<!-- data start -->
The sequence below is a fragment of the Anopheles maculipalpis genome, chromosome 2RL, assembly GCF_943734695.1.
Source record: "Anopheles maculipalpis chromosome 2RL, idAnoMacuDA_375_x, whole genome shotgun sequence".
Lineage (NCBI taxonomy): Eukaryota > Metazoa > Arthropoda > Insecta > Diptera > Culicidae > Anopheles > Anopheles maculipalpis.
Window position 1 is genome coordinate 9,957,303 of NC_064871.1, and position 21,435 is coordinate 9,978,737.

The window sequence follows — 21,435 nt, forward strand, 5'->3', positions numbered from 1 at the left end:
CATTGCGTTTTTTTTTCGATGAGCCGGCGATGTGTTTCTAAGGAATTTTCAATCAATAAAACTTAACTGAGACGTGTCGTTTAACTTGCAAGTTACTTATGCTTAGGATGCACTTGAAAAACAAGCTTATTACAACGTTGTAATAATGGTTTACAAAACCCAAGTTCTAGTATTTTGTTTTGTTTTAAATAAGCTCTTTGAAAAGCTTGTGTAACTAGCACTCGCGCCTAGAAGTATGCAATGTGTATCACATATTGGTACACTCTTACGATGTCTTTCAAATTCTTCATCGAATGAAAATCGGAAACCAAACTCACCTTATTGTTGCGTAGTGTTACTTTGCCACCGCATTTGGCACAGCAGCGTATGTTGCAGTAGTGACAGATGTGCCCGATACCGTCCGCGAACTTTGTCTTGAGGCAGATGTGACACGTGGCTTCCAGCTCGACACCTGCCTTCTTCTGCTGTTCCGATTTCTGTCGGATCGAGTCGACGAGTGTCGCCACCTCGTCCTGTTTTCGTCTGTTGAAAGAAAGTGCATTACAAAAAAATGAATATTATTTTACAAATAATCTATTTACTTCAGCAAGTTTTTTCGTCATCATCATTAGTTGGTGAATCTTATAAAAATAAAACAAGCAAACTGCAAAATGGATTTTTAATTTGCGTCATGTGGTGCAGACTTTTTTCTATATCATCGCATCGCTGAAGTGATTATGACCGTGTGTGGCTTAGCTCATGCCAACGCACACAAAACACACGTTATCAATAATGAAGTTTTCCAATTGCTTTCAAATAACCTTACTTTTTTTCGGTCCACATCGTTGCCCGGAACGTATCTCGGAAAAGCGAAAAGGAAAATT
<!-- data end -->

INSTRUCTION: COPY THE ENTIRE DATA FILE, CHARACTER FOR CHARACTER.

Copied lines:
The sequence below is a fragment of the Anopheles maculipalpis genome, chromosome 2RL, assembly GCF_943734695.1.
Source record: "Anopheles maculipalpis chromosome 2RL, idAnoMacuDA_375_x, whole genome shotgun sequence".
Lineage (NCBI taxonomy): Eukaryota > Metazoa > Arthropoda > Insecta > Diptera > Culicidae > Anopheles > Anopheles maculipalpis.
Window position 1 is genome coordinate 9,957,303 of NC_064871.1, and position 21,435 is coordinate 9,978,737.

The window sequence follows — 21,435 nt, forward strand, 5'->3', positions numbered from 1 at the left end:
CATTGCGTTTTTTTTTCGATGAGCCGGCGATGTGTTTCTAAGGAATTTTCAATCAATAAAACTTAACTGAGACGTGTCGTTTAACTTGCAAGTTACTTATGCTTAGGATGCACTTGAAAAACAAGCTTATTACAACGTTGTAATAATGGTTTACAAAACCCAAGTTCTAGTATTTTGTTTTGTTTTAAATAAGCTCTTTGAAAAGCTTGTGTAACTAGCACTCGCGCCTAGAAGTATGCAATGTGTATCACATATTGGTACACTCTTACGATGTCTTTCAAATTCTTCATCGAATGAAAATCGGAAACCAAACTCACCTTATTGTTGCGTAGTGTTACTTTGCCACCGCATTTGGCACAGCAGCGTATGTTGCAGTAGTGACAGATGTGCCCGATACCGTCCGCGAACTTTGTCTTGAGGCAGATGTGACACGTGGCTTCCAGCTCGACACCTGCCTTCTTCTGCTGTTCCGATTTCTGTCGGATCGAGTCGACGAGTGTCGCCACCTCGTCCTGTTTTCGTCTGTTGAAAGAAAGTGCATTACAAAAAAATGAATATTATTTTACAAATAATCTATTTACTTCAGCAAGTTTTTTCGTCATCATCATTAGTTGGTGAATCTTATAAAAATAAAACAAGCAAACTGCAAAATGGATTTTTAATTTGCGTCATGTGGTGCAGACTTTTTTCTATATCATCGCATCGCTGAAGTGATTATGACCGTGTGTGGCTTAGCTCATGCCAACGCACACAAAACACACGTTATCAATAATGAAGTTTTCCAATTGCTTTCAAATAACCTTACTTTTTTTCGGTCCACATCGTTGCCCGGAACGTATCTCGGAAAAGCGAAAAGGAAAATT